disparaging manner. For example, he decries Bondy's "adversarial turn
of mind and self-serving attitude" (page 48). Yet the clear evidence
of an adversarial turn of mind on the part of administrators does not
receive any similar criticism.
6. With respect to Bondy's request for parental leave, the adjudicator
calls the interpretation (which seems likely and reasonable to me) that
Bondy learned of his right to do so at the last minute "simply
implausible" (page 54). But no evidence is presented in support of
this claim. The alternate explanation advanced by the adjudicator --
that Bondy delayed his request until the last minute only as part of a
Machiavellian ploy in order to fulfill his responsibilities at Lyon --
is not supported by the evidence. The adjudicator even contradicts
himself on page 54 when he claims Bondy "had no intention to use his
parental leave to be freed from work to stay at home with his child".
But on page 53 the adjudicator agrees that that Bondy's intention was
to return "to Paris to be with his wife and child on weekends".
Without being freed from work *at Waterloo*, how could Bondy possibly
have spent weekends in Paris with his child?
7. With respect to the discussion (page 58) of the omission of the
word "primarily" by Bondy in his letter to the President Downey (page22),
I find the adjudicator's claim that the word "primarily" was a
"critical qualifying word" unsupported. The entire point of this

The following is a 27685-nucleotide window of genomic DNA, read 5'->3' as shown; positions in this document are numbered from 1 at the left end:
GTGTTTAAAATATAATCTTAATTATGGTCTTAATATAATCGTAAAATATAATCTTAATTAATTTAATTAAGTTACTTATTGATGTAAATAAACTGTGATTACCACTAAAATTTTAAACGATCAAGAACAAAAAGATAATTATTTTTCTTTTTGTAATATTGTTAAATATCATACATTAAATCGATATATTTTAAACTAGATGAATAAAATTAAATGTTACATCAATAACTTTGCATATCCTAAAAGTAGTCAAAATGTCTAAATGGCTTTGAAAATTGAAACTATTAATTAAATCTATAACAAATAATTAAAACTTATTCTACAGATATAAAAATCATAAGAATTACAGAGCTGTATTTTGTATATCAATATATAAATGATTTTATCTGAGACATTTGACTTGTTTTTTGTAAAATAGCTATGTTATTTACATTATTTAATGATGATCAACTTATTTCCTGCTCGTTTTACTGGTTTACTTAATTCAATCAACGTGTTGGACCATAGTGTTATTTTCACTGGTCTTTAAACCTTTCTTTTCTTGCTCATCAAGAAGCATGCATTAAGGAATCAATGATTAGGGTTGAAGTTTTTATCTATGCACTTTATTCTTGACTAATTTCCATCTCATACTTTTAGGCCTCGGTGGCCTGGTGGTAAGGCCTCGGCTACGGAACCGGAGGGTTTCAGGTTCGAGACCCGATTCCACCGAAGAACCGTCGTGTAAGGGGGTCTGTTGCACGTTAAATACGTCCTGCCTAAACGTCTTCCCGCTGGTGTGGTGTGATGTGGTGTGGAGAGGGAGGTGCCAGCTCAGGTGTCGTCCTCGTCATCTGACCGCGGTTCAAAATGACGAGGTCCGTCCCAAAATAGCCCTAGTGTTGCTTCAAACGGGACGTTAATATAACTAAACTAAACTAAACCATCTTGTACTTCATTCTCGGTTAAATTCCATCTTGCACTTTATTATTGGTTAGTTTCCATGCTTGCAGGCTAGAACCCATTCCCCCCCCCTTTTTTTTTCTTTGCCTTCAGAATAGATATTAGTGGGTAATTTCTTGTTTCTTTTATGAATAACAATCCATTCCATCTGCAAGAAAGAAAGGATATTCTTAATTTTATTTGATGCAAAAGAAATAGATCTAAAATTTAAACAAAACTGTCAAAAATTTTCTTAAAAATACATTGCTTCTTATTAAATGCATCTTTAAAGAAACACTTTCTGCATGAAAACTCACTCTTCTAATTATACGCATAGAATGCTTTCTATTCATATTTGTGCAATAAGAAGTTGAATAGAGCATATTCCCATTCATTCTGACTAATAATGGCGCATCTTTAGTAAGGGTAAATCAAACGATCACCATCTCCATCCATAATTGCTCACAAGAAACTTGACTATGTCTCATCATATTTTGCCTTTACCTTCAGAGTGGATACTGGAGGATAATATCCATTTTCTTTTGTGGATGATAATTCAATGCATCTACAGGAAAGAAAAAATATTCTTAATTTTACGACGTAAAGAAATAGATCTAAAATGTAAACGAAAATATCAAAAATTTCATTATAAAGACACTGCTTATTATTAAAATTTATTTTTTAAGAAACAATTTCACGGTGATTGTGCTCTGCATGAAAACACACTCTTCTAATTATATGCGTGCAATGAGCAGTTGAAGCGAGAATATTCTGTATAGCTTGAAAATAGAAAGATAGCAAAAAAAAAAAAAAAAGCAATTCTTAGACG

paragraph of Bondy's letter is evidently in support of the claim that
the particular details of how Bondy should spend his partial leave
terms, other than to pursue research, were not spelled out. The word
"primarily" means "for the most part", i.e. more than 50%. The
adjudicator has not presented any evidence that Bondy did not engage in
research for more than 50% of his time in France. It is difficult to
explain the adjudicator's failure to consider the number of hours
required for Bondy to fulfill his teaching responsibilities at Lyon.
8. The adjudicator chooses a very strange interpretation of the phrase
"of such a serious nature as to render the faculty member clearly unfit
to hold a tenured appointment". He claims without justification (page
62) that "normal cannons [sic] of construction would suggest that what
is contemplated is that the unethical behaviour of the professor in
question be of such a serious nature as to render that faculty member
`clearly unfit to hold a tenured appointment' AT THE UNIVERSITY OF
WATERLOO" (emphasis mine). No supporting evidence is provided for
choosing this interpretation.
9. The adjudicator does not give sufficient reason to believe that
Bondy's failure to inform his superiors that he had taken a paid
position elsewhere merits the harshest
possible penalty, the so-called "capital punishment" of labour
relations -- dismissal. In the Gazette of October 16, we learn of
a professor at Tornto who "misused research funds and billed for
services not rendered". His academic penalty? Repayment of the
funds and a one-month suspension!
10. The report, and the fact that the decision was released on April 25,
while the report itself was not submitted until September 16, give
the strong impression of an author who made his decision first and then
assembled a case in support of that decision.
Furthermore, Policy 53 clearly states that "The [adjudicator's]
decision AND reasons shall be provided to the University and to the
faculty member with a reasonable time, not to exceed two months from
the close of the hearing." (Emphasis and insertion mine.) The last
hearing was on February 3, so the adjudicator took more than seven
months to complete what was mandated in two. What will be done
about *this* violation of policy?